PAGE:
Here are my early thoughts about Tuesday’s winter event. It’s looking like warm, dry air aloft will conspire to keep our snow totals down and bring the chances for icy precipitation up.
This has been a challenging winter. Some of that is inherent with winter forecasting, some of it is related to the inherent uncertainty that comes with using weather models as a forecast tool, and some of it is related to the fact that weather forecasting is rooted in uncertainty.
However, I can say with fairly high confidence that this system will not be as significant as the Christmas Night storm last month. That’s about the only thing I can say with much confidence at this point.
Unlike the last system, where I had no doubt beforehand that it would be all snow, there is a bit more doubt about precipitation type with this system.
In order to get snow, the atmosphere must meet two temperature requirements in order for snow to make it all the way to the surface. First, the temperature near the surface must be at or below 32 degrees. Second, the atmosphere must remain below 32 degrees up to between 10,000 and 15,000 feet – the region where snow growth occurs. If the temperature creeps above 32 in either of these regions, we would see is ice or liquid precipitation instead of snow.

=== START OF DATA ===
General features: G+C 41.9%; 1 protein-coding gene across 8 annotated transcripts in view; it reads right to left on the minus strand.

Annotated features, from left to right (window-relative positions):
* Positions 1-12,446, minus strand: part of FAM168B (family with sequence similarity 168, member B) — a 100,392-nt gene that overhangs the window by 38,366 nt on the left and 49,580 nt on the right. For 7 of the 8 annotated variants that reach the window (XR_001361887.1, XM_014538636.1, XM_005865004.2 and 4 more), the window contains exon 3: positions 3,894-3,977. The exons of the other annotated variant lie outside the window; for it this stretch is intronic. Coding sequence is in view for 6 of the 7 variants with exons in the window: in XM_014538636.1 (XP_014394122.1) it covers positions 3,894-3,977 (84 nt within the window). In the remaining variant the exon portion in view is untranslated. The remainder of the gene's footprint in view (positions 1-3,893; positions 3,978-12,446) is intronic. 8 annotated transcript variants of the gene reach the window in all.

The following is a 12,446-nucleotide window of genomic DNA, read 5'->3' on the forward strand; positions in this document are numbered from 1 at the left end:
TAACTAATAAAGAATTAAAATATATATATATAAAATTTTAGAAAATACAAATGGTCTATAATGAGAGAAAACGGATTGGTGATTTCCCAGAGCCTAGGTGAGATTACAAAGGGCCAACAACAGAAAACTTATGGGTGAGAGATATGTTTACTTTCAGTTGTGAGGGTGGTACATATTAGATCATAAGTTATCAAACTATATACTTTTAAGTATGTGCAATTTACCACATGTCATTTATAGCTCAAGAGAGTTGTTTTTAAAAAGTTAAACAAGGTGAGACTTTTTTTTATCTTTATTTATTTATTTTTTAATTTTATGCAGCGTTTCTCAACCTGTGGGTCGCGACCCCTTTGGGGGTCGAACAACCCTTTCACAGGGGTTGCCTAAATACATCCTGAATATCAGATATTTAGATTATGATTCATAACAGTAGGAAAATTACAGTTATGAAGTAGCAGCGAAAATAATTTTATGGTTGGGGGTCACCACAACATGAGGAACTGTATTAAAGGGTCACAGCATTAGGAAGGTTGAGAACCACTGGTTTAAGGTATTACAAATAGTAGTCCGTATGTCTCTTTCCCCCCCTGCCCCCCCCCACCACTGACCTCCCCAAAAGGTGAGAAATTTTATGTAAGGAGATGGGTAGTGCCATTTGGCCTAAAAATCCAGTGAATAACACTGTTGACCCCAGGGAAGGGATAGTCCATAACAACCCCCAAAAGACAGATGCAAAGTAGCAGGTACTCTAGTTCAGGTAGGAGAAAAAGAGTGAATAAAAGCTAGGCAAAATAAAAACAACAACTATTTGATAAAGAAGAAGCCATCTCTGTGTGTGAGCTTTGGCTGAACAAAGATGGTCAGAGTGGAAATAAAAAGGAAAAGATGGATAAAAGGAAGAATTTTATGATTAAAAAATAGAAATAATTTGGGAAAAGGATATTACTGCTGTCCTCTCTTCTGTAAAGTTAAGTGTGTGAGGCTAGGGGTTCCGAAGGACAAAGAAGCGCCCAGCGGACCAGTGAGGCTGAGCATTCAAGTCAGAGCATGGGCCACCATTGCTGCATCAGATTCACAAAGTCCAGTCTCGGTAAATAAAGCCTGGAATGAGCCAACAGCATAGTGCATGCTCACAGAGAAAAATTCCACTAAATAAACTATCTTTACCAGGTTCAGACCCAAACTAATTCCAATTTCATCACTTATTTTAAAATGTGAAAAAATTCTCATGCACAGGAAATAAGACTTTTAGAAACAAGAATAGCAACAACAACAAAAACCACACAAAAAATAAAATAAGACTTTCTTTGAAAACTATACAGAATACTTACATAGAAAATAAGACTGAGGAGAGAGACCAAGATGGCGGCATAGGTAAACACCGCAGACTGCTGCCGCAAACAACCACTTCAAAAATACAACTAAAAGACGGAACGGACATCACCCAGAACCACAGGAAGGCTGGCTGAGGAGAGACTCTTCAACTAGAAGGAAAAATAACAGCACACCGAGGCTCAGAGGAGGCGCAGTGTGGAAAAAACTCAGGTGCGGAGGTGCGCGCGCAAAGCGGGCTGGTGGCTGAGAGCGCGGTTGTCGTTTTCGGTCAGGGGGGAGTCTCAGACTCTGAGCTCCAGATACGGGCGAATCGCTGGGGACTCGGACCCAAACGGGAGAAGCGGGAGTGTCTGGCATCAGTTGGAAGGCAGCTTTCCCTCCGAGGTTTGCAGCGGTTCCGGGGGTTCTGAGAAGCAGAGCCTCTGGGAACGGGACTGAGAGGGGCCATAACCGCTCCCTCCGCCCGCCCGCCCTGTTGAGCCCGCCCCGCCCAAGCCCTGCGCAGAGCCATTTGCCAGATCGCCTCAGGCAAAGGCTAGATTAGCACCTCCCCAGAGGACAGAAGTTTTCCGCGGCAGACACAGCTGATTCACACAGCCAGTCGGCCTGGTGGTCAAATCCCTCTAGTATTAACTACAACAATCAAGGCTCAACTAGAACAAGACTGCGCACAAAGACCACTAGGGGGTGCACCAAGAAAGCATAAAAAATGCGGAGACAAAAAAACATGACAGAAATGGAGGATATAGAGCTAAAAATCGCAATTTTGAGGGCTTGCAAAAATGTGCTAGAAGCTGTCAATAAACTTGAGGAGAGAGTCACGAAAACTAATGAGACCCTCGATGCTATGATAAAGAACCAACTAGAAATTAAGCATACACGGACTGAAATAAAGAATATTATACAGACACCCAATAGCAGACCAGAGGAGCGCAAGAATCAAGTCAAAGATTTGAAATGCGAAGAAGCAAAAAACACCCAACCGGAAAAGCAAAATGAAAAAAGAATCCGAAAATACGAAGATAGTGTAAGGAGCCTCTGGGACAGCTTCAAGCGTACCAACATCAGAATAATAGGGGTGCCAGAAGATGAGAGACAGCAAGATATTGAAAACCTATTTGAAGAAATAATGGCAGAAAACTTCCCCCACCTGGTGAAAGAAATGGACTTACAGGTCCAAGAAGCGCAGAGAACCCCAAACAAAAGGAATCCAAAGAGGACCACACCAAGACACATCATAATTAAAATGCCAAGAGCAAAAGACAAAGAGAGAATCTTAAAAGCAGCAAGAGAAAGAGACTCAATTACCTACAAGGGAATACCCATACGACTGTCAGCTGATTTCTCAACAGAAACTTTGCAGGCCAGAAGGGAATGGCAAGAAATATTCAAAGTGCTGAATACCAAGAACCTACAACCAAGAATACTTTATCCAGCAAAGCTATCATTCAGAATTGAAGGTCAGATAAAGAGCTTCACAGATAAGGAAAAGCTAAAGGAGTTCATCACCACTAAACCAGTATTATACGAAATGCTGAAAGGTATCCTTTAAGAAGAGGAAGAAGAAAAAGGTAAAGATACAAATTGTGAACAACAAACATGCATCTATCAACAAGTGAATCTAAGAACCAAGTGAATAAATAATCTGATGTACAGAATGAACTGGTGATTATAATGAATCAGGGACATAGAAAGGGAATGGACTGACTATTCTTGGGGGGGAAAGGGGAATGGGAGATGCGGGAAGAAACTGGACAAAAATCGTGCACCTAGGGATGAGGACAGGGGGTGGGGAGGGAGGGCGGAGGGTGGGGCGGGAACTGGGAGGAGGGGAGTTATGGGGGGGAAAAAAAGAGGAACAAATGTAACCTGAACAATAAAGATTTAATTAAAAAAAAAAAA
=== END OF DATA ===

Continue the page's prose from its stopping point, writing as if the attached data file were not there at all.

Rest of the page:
Also working against us is the fact that the air aloft when the event starts is going to be VERY dry. Before the precipitation can start reaching the ground, the entire column of air below the region where snow is forming (that area between 10,000 and 15,000 feet I mentioned earlier) has to become saturated with water vapor. As snow develops, it will fall and then evaporate again, saturating the lower levels of the atmosphere. Only after the entire column to the surface is saturated will we see precipitation of any form.
The models over the last 12 hours have been supporting this trend. Precipitation should begin overnight Monday night into early Tuesday morning, possibly starting out as snow. However, once the sun comes up Tuesday, we should see a switch over to a mix of sleet and freezing rain with some snowflakes mixed in, and possibly even a switch to all rain during the warmest part of the afternoon. Significant snow isn’t looking like a very good possibility at this point; however, Tuesday morning especially will be a rather rough travel period. If you have travel plans that have you leaving town Tuesday morning, I suggest you look into alternate possibilities at this point.
The one bit of saving grace in all this is if you look at the predicted precipitation amounts, subtract out the amount of liquid that will be lost to evaporation in the atmosphere, it doesn’t leave much left to leave the ground. Right now, I’d set an upper bound at around 3” of snow and/or 0.25” of ice. What we’ll likely see is a combination of the two, in the form of an inch or two of slush, by the time it’s all over.
The next 12-24 hours will be very telling about what we’re going to expect with this event. For the snow lovers, it’s not looking very good.